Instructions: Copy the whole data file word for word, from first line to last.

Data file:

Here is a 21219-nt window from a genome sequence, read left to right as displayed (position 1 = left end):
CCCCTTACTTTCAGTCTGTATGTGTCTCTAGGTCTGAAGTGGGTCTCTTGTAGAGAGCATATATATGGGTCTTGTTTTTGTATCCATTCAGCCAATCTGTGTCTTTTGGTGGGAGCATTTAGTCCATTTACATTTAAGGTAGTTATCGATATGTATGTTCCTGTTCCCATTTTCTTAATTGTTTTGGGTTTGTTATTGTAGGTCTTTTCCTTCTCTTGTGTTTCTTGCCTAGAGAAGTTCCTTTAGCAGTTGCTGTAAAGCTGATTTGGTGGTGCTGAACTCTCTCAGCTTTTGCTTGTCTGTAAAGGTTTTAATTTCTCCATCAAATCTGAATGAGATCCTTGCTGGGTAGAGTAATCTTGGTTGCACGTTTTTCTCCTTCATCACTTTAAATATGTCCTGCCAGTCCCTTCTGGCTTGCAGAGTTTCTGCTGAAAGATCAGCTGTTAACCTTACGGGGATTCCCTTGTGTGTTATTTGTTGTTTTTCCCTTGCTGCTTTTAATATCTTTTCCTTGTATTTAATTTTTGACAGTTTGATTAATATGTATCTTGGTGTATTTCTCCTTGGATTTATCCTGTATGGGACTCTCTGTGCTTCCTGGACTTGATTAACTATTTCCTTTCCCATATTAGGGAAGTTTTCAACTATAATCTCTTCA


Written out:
Here is a 21219-nt window from a genome sequence, read left to right as displayed (position 1 = left end):
CCCCTTACTTTCAGTCTGTATGTGTCTCTAGGTCTGAAGTGGGTCTCTTGTAGAGAGCATATATATGGGTCTTGTTTTTGTATCCATTCAGCCAATCTGTGTCTTTTGGTGGGAGCATTTAGTCCATTTACATTTAAGGTAGTTATCGATATGTATGTTCCTGTTCCCATTTTCTTAATTGTTTTGGGTTTGTTATTGTAGGTCTTTTCCTTCTCTTGTGTTTCTTGCCTAGAGAAGTTCCTTTAGCAGTTGCTGTAAAGCTGATTTGGTGGTGCTGAACTCTCTCAGCTTTTGCTTGTCTGTAAAGGTTTTAATTTCTCCATCAAATCTGAATGAGATCCTTGCTGGGTAGAGTAATCTTGGTTGCACGTTTTTCTCCTTCATCACTTTAAATATGTCCTGCCAGTCCCTTCTGGCTTGCAGAGTTTCTGCTGAAAGATCAGCTGTTAACCTTACGGGGATTCCCTTGTGTGTTATTTGTTGTTTTTCCCTTGCTGCTTTTAATATCTTTTCCTTGTATTTAATTTTTGACAGTTTGATTAATATGTATCTTGGTGTATTTCTCCTTGGATTTATCCTGTATGGGACTCTCTGTGCTTCCTGGACTTGATTAACTATTTCCTTTCCCATATTAGGGAAGTTTTCAACTATAATCTCTTCA